Thursday 14 April 2011

UPDATED - More Unknowns from old Catudal Photo Album

Here are some more old photos I found in some of the old Catudal photo albums that were passed down to me.
These two were taken about 11 to 13 years apart:
Click on the pictures to enlarge
Written on the back of the top photo is "18 Juillet 1938"
Written on the back of the bottom photo is "25 Juillet Pris dons notre court Gil. Alma - Roland - Je ne suis plus la petite Alma --- hai" I'm always asking everyone to take the time to write the names the people in the picture and the date onto the back of their photos. Here is a good example where adding a last name as well would have helped.

No idea about anyone in this picture.

On the back is written "Ceci est le dernier portrait pris de maman le 8 mai 1955"

Another mystery.

Stamped on the back of this photo is "J. A. Légaré Studio Jun 12 1948 Waterloo, Qué."

Thanks to my cousin Laurie Catudal Campbell for helping to identify the people in this picture. She showed this picture to her aunt Margeurite  who was able to identify the lady in this photo as being Lucie-Anne Catudal. I really should have noticed this but was thrown-off because Lucie-Anne had a dark birth mark on the upper side of her mouth on her right side. In this picture as in some others she is using a concealer to cover the mark and she is turning her face so that the mark isn't as visible.

Margeurite's mother, Cecile, was the sister of Lucie-Anne's husband, Camille.

Lucie-Anne married Camille Robidoux in 1924. It was a double wedding with Lucie-Anne's brother Magloire marrying Camille's sister Cecilia (Cecile) Robidoux. Margeurite believes that the man sitting next to Lucie-Anne may be the father of Camille and Cecile and the two men standing behind may be the older man's sons. The one standing behind Lucie-Anne may be her husband Camille. I'll have to go through my grandmother's photo albums to see if I can find a picture of Camille as an older man to confirm my suspicion. A big thank you to Laurie for having taken the time to help try and find out who the people in this picture were!

Please leave a comment if you know any of the people in these pictures or e-mail me at

Tuesday 12 April 2011

Fille à Marier and Fille du Roi

The Filles à Marier were 262 women who, between 1634 and 1663, came to Canada looking to find a husband. These women were the fore-runners of the Fille du Roi. The Filles à Marier, unlike the Fille du Roi, were not solicited by the King, nor given any dowry by the state in order to come to New France. Merchants, seigneurs and private religious groups recruited the young girls and women.

Recently a cousin of mine, Susan Cole, let me know about a new book entitled Bride of New France by Suzanne Desrochers. This book is a fictional account based on fact about two girls who came over to New France as Fille du Roi.

Spoiler - if you plan on reading the book Bride of New France then skip the next two paragraphs and head right for the last paragraph.

One dies shortly after arriving; the other goes on to experience the harsh realties of what awaited the women who came over during this time. The Fille du Roi came over from 1663 to 1673. The crossing these girls made is set in 1669. The author states that she was inspired to use one person in particular to tell the story of the girl who came over to New France but died shortly there-after. Her name was Madeleine Fabrècque. Madeleine wasn't actually a Fille du Roi in real life but rather a Fille à Marier and made the crossing not in 1669 but 10 years before arriving in Montéal late in 1659.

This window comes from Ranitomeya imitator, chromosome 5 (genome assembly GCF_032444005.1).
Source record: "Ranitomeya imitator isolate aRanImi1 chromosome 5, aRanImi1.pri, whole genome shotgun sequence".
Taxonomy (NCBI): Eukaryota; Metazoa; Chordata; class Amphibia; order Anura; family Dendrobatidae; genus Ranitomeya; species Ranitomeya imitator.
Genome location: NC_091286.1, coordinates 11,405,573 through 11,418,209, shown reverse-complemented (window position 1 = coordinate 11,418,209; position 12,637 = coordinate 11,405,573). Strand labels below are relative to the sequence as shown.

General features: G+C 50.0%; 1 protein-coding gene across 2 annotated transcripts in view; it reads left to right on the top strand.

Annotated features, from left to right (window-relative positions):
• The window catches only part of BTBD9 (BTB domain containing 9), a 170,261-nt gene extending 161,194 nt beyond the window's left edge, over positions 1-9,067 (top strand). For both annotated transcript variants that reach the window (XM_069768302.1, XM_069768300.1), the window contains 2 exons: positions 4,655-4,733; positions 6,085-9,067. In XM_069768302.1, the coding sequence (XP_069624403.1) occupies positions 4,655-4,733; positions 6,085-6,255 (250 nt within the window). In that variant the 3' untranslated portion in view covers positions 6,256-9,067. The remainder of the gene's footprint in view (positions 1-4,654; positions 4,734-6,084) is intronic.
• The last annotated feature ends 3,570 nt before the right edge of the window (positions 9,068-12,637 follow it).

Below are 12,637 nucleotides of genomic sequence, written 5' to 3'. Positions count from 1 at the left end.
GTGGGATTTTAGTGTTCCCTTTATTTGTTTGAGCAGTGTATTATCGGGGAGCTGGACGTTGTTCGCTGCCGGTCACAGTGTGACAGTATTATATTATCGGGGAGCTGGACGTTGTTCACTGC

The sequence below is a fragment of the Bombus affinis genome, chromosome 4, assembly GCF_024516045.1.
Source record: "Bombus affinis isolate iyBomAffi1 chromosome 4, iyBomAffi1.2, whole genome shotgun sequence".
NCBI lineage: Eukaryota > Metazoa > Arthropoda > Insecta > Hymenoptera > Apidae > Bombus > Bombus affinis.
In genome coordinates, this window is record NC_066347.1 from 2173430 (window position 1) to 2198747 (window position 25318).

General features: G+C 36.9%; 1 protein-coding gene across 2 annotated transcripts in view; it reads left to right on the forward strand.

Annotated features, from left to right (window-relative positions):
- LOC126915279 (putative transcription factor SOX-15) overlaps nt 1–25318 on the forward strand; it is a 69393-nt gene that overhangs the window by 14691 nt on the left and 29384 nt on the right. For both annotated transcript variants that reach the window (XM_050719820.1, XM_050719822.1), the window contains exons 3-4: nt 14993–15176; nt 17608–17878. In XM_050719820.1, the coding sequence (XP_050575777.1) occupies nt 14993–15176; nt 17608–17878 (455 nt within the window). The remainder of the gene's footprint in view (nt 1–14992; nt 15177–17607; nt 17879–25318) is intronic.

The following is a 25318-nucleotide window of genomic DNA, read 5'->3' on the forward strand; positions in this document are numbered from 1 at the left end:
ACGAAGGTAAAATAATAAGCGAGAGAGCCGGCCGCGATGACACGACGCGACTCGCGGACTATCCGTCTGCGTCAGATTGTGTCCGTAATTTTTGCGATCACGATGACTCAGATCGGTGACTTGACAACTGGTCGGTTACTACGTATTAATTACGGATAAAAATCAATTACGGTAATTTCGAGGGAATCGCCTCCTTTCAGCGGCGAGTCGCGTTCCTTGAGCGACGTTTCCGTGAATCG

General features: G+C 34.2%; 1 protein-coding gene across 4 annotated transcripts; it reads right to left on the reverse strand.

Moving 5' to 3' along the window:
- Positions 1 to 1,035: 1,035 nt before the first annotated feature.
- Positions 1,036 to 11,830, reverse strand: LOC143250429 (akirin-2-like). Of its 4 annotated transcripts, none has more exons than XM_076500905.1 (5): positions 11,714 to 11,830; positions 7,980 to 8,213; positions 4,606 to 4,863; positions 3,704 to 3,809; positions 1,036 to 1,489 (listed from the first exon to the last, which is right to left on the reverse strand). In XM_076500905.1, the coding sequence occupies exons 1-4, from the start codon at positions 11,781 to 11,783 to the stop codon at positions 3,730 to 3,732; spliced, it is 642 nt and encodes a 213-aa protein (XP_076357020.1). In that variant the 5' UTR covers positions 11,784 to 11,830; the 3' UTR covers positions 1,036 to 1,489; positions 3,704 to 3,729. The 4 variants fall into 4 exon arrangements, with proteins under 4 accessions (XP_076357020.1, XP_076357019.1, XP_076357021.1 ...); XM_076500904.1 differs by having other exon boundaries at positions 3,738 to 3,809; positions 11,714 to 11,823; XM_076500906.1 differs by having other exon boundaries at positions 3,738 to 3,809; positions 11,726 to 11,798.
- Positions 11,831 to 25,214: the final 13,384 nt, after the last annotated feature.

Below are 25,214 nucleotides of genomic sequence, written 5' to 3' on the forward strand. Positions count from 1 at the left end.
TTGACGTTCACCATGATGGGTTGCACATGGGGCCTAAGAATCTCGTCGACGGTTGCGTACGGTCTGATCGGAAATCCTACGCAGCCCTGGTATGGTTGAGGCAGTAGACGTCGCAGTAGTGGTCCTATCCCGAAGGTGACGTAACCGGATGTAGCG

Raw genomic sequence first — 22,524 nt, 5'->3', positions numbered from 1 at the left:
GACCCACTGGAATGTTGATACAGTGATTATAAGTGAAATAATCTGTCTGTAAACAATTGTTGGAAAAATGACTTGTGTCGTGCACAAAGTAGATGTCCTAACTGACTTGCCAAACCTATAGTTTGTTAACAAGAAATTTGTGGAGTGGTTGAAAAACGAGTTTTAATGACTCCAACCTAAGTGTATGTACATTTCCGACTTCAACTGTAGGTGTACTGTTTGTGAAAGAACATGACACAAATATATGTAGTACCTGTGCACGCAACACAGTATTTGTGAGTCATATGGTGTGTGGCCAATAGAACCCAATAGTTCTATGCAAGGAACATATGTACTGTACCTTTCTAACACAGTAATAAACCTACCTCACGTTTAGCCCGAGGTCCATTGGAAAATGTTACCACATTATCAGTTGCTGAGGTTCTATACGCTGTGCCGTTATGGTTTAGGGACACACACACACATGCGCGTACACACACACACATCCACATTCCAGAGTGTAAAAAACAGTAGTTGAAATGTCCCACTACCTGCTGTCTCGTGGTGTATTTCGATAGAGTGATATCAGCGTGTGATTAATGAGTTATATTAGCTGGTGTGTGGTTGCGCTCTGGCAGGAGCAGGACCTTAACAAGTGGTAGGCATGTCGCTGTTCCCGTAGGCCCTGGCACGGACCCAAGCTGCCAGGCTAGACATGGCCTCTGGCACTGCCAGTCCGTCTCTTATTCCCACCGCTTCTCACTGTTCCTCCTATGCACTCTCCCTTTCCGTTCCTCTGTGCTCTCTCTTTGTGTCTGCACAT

Why do I mention this? When I saw the name Madeleine Fabrècque I recognized the name. When writing my first book I wrote about this particular girl, Madeleine Fabrècque, and how she had died shortly after making the crossing. I was particularly interested in her not because we as Catudals were related to her but rather because an inventory of her belongings had been made. It is very rare to find an inventory of one of the Fille du Marier. As we have a number of Fille du Marier, all without any information on what they brought over with them, I had used Madeleine as an example of what types of things our fore-mothers may have brought over as well.  The second reason I mention it here is that there were 4 girls who traveled together on that particular ship and they were Madeleine Fabrècque, Isabel Camus, Maruerite Rebours and Marguerite Maclin. If you are related to either Bethelemy Catudal (1864-1937), Pierre Philibert Catudal (1867-1929) or Magloire Arthur Catudal (1879-1934) then you are related to Marguerite Maclin.

The book Bride of New France is a very good book to read if you are interested in learning what life in France was like in the 1660's, what the crossing from France to New France was like and what life was like in New France during the same time-frame. I have studied the history of New France for many years as part of my ongoing research into Catudal family history and can say that this book is very accurate in detail. It takes the hard facts and weaves them into a fictional narrative that makes you feel like you are right there. Thank you Susan for having let me know about this book!

Sunday 3 April 2011

Additional Catudal Military Information

My cousin Anne-Marie St-Jean wrote to me to let me know that there was one another Catudal who saw battle in WWII and that was Armand Donat Lucien Catudal (1919-1997) who served as a captian in the Royal 22e Regiment in WWII. I had added that information to my book but had not added it here. Anne-Marie sent along several pictures of Donat and of his headstone. She was able to identify a picture from my last post as being of Donat Catudal. Please view my last post to see the whole picture. A big thank you Anne-Marie!
Here they are: Please click on pictures to enlarge